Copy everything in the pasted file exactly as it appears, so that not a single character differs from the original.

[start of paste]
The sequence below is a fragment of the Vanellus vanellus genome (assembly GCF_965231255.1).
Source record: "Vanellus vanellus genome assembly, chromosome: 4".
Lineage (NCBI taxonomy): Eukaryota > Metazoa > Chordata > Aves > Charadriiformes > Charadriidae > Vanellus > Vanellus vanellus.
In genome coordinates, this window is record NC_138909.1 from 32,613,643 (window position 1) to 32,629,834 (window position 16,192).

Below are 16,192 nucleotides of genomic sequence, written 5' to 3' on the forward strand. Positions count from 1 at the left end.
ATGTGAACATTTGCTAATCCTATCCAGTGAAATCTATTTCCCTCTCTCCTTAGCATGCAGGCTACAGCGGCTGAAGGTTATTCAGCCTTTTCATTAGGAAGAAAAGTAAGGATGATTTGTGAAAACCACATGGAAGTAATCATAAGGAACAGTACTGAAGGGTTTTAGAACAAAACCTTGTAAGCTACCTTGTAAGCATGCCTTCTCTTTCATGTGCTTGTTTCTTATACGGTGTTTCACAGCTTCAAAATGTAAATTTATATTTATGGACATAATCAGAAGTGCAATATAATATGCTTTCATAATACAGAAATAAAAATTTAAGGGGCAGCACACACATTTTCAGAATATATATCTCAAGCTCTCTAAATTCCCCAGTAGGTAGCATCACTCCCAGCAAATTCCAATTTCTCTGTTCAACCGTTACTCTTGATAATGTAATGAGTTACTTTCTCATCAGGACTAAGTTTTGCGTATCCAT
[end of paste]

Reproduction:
The sequence below is a fragment of the Vanellus vanellus genome (assembly GCF_965231255.1).
Source record: "Vanellus vanellus genome assembly, chromosome: 4".
Lineage (NCBI taxonomy): Eukaryota > Metazoa > Chordata > Aves > Charadriiformes > Charadriidae > Vanellus > Vanellus vanellus.
In genome coordinates, this window is record NC_138909.1 from 32,613,643 (window position 1) to 32,629,834 (window position 16,192).

Below are 16,192 nucleotides of genomic sequence, written 5' to 3' on the forward strand. Positions count from 1 at the left end.
ATGTGAACATTTGCTAATCCTATCCAGTGAAATCTATTTCCCTCTCTCCTTAGCATGCAGGCTACAGCGGCTGAAGGTTATTCAGCCTTTTCATTAGGAAGAAAAGTAAGGATGATTTGTGAAAACCACATGGAAGTAATCATAAGGAACAGTACTGAAGGGTTTTAGAACAAAACCTTGTAAGCTACCTTGTAAGCATGCCTTCTCTTTCATGTGCTTGTTTCTTATACGGTGTTTCACAGCTTCAAAATGTAAATTTATATTTATGGACATAATCAGAAGTGCAATATAATATGCTTTCATAATACAGAAATAAAAATTTAAGGGGCAGCACACACATTTTCAGAATATATATCTCAAGCTCTCTAAATTCCCCAGTAGGTAGCATCACTCCCAGCAAATTCCAATTTCTCTGTTCAACCGTTACTCTTGATAATGTAATGAGTTACTTTCTCATCAGGACTAAGTTTTGCGTATCCAT